Thankfully, I’m not the only one who wants to put a stop to misused technology. An intimidating group called the Luddites has been wrecking machines at nearby factories, and it is rumored that they have more up their sleeves. I don’t want to start trouble, but I don’t like the direction our country is headed. In support of the Luddites cause, I plan to join them on their next attack. Getting rid of England’s factory system will benefit us all!


Wednesday, October 15, 2014

Napoleon: Tyrant, Hero, or Both?

Born over 200 years ago, Napoleon Bonaparte it still thought of a one of Europe’s most influential leaders today. As a French monarch, he lead a military dictatorship that conquered more than 12 important cities and countries, including Moscow and Berlin—major European cities. Although remembered as a tyrant, Napoleon made a positive impact on Europe’s social, economic, and political systems.

A map of the land conquered by Napoleon and the countries in alliance with him.
During his reign of power, Napoleon completely changed the social structure of Europe. One of the major ways he did this was by establishing a meritocracy in which people were given jobs based on skill rather than status. This, in a sense, limited the importance of titles or wealth, because roles in society were no longer determined by these factors. Napoleon also abolished serfdom and nobility, pleasing the poor but making nobility angry, like Madame de Stael.  In her opinion, Napoleon treated dignity, virtue, and religion as “the eternal enemies of the continent.” A less well-off citizen likely would have spoken of Napoleon differently, praising him for giving everyone rights to education and equalizing the social classes. By his defeat at Waterloo in 1815, Napoleon had made Europe’s social order easier to climb and less harsh towards the poor.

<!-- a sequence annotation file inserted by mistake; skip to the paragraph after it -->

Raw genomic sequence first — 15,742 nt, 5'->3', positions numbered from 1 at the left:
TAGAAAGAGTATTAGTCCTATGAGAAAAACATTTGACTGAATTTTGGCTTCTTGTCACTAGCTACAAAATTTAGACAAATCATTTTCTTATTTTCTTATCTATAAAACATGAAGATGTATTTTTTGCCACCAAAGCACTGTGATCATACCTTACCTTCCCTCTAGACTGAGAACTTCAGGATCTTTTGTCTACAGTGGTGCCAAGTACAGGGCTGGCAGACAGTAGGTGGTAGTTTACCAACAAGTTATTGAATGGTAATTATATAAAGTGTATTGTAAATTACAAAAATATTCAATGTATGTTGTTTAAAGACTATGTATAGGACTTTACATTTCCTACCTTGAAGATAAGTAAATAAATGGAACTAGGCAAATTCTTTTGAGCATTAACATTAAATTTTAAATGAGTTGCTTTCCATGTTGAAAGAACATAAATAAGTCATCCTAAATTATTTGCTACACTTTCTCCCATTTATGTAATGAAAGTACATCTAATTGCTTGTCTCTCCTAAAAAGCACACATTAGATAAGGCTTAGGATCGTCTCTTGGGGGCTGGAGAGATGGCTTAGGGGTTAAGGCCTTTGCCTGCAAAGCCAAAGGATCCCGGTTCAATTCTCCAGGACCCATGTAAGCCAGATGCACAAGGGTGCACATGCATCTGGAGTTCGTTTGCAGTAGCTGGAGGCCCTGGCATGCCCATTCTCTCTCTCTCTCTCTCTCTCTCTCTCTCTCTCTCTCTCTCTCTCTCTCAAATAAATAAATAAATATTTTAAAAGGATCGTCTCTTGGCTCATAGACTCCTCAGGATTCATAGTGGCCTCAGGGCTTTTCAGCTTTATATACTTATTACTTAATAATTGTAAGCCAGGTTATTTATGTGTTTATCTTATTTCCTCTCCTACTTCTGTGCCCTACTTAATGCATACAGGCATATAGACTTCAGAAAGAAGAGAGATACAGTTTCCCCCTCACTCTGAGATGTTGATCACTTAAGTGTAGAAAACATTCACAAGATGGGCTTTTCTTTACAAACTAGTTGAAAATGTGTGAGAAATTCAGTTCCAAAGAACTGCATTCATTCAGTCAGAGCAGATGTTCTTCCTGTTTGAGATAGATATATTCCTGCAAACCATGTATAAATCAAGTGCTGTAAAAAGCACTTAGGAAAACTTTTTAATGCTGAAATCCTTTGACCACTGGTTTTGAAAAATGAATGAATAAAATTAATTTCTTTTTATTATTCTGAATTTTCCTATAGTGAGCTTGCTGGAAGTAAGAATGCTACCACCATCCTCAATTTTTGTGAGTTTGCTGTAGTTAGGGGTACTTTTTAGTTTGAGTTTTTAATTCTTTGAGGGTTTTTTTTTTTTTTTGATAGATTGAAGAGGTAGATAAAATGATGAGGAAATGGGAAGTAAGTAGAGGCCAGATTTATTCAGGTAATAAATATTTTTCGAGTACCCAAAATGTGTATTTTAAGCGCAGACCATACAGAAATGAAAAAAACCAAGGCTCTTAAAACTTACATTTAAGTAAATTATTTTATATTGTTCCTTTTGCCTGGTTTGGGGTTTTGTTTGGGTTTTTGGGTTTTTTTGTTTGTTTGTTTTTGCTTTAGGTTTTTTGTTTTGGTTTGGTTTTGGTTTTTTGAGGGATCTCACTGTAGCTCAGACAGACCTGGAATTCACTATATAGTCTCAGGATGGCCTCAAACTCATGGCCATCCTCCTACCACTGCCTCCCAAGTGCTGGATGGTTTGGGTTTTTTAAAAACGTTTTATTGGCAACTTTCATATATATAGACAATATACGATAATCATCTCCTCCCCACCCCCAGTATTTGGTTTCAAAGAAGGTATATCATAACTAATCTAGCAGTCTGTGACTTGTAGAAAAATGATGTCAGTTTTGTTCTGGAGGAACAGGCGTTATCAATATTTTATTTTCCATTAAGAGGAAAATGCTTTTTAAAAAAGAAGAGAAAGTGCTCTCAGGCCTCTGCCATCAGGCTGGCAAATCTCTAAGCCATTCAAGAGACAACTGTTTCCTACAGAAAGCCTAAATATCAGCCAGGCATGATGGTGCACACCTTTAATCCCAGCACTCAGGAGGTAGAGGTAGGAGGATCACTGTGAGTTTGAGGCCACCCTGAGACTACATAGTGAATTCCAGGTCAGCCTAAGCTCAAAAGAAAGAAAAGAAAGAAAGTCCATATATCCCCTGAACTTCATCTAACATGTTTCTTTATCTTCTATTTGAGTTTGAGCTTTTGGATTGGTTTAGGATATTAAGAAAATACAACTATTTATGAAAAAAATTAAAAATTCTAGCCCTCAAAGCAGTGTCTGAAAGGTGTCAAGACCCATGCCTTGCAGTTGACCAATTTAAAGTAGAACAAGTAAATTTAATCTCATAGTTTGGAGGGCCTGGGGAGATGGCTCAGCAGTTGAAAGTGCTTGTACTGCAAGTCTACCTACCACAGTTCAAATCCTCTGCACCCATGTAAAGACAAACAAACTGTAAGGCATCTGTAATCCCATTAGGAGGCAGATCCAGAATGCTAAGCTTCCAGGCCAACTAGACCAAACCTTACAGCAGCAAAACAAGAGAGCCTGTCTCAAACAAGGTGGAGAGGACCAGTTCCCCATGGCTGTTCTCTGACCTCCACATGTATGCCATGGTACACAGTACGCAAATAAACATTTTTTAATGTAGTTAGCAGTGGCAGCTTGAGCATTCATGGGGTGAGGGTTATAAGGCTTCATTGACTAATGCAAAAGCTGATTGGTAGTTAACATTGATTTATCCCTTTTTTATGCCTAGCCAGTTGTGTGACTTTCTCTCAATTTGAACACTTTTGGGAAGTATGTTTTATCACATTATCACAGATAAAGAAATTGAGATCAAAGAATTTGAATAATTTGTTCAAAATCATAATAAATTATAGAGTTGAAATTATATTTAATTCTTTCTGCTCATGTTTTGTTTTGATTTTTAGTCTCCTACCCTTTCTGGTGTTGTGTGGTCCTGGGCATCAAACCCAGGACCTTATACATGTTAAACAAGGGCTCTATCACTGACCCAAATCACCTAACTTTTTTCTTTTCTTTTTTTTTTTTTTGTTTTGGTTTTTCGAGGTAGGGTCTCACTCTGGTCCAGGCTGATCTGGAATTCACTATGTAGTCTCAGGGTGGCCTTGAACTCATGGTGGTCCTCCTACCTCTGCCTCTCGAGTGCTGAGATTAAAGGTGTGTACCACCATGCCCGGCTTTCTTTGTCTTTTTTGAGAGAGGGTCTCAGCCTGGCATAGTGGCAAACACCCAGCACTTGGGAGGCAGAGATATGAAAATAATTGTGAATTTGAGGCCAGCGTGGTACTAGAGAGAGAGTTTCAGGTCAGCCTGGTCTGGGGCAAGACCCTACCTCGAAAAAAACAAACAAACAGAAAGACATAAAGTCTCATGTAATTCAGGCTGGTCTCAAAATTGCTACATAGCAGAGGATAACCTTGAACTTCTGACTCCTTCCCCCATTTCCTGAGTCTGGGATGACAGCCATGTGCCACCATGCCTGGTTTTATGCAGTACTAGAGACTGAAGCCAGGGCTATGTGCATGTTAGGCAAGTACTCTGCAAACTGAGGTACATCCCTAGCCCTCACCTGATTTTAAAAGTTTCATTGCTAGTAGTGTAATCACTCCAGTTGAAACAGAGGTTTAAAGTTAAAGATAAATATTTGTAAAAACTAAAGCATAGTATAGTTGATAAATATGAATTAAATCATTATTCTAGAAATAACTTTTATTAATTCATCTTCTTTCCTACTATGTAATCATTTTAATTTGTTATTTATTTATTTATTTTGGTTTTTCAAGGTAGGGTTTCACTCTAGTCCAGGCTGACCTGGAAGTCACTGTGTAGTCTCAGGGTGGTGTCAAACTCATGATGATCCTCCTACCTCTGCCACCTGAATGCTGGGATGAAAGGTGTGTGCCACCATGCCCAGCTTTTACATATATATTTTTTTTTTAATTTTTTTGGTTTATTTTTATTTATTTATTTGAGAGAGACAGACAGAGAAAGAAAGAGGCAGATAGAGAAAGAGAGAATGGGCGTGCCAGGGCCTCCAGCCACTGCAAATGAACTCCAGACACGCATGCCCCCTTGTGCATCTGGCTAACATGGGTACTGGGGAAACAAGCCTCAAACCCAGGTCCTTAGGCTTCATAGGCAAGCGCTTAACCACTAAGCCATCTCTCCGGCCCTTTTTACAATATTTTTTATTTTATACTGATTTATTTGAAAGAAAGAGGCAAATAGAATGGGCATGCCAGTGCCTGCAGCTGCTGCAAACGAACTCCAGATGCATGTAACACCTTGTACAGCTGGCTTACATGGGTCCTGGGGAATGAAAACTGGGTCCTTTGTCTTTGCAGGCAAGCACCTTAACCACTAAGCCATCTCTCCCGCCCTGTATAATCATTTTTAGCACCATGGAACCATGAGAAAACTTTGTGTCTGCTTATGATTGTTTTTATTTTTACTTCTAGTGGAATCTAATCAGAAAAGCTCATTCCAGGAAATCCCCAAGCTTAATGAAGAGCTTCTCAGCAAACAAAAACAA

Just like Europe’s social structure was impacted by Napoleon, so was its economic systems. During his reign, Napoleon established the bank of France and balanced its budget for the first time.  He also controlled prices and encouraged industry throughout Europe by building roads and canals that made trade easier. Although Italy took a hit when stole their money, for the most part Europe benefited economically from Napoleon because he got industry going.

Perhaps even greater than napoleon’s impact on Europe’s social and economic systems, was the difference he made politically. Napoleon was eager to conquer as much territory as possible, and as stated by 37 year old Ida M. Tarbell in France’s McClure's Magazine, “the whole tendency of his civil and military system was to concentrate power in a single pair of hands.” In an effort to accomplish this, Napoleon forced men to fight under his control. He ended up extremely successful, and military members like Marshal Michel Ney worshiped him as their rightful “sovereign” because they benefited from his military success. Although church and nobility suffered reduced power by being forced to follow the Napoleonic code, average men were finally given a chance at success and recognition by fighting for Napoleon.